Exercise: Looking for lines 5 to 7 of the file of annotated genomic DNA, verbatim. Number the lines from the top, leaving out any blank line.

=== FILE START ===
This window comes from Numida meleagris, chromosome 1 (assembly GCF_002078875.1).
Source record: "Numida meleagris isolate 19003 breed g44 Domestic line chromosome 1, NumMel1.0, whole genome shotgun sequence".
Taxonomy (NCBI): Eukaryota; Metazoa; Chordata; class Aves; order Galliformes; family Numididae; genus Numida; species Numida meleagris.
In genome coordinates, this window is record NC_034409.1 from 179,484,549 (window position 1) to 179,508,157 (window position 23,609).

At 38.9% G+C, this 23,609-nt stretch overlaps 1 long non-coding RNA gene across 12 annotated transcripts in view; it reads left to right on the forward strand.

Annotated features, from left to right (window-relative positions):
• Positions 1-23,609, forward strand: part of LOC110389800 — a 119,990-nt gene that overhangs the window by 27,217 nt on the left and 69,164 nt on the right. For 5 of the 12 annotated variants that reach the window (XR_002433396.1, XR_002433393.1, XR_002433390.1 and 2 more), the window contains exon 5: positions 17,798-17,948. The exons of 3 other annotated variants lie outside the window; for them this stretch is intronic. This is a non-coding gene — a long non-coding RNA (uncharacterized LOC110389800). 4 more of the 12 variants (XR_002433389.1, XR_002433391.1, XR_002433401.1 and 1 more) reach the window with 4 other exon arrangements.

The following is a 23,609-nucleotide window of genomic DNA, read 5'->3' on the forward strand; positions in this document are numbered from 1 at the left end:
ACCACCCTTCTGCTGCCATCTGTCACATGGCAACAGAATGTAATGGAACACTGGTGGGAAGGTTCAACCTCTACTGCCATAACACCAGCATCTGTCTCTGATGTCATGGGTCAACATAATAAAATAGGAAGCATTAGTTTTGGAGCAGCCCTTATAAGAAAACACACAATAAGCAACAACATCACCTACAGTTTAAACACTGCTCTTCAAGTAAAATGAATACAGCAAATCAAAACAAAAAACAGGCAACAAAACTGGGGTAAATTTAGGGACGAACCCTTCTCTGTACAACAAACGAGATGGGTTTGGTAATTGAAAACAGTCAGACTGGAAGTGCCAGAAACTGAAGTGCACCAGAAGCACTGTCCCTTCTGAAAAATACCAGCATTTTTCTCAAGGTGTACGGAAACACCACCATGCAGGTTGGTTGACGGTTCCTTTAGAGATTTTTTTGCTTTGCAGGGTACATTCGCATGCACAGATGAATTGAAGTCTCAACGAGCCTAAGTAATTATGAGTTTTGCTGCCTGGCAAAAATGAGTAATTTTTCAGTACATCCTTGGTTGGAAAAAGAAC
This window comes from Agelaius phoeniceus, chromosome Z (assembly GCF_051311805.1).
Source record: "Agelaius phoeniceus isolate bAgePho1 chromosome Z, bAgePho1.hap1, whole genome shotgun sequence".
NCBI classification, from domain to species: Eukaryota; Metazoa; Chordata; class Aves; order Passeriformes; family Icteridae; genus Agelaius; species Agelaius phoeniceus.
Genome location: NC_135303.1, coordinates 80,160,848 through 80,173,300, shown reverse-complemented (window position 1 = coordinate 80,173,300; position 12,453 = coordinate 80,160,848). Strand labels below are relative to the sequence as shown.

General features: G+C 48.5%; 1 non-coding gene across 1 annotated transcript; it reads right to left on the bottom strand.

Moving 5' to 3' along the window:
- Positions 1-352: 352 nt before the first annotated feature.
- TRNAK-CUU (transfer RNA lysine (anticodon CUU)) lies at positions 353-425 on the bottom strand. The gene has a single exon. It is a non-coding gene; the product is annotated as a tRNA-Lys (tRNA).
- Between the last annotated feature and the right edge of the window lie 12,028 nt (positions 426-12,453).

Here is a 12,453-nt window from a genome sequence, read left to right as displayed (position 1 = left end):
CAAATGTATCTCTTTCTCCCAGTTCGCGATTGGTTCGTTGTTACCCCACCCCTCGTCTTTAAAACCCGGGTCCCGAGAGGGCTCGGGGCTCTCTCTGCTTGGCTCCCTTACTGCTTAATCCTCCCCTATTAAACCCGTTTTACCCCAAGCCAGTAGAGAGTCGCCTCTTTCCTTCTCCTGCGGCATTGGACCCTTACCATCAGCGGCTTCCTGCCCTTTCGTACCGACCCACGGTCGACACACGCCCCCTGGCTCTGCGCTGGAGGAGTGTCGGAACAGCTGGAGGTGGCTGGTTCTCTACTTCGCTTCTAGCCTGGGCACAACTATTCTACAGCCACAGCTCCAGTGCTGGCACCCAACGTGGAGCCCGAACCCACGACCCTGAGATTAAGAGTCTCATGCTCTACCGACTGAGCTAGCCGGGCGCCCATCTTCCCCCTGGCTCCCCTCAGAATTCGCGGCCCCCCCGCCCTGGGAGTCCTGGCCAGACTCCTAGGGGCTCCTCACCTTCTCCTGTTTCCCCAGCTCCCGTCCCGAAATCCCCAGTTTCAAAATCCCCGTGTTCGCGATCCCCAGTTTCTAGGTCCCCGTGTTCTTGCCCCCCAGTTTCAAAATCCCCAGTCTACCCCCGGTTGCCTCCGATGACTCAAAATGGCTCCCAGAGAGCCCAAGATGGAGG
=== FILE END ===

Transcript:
At 38.9% G+C, this 23,609-nt stretch overlaps 1 long non-coding RNA gene across 12 annotated transcripts in view; it reads left to right on the forward strand.

Annotated features, from left to right (window-relative positions):
• Positions 1-23,609, forward strand: part of LOC110389800 — a 119,990-nt gene that overhangs the window by 27,217 nt on the left and 69,164 nt on the right. For 5 of the 12 annotated variants that reach the window (XR_002433396.1, XR_002433393.1, XR_002433390.1 and 2 more), the window contains exon 5: positions 17,798-17,948. The exons of 3 other annotated variants lie outside the window; for them this stretch is intronic. This is a non-coding gene — a long non-coding RNA (uncharacterized LOC110389800). 4 more of the 12 variants (XR_002433389.1, XR_002433391.1, XR_002433401.1 and 1 more) reach the window with 4 other exon arrangements.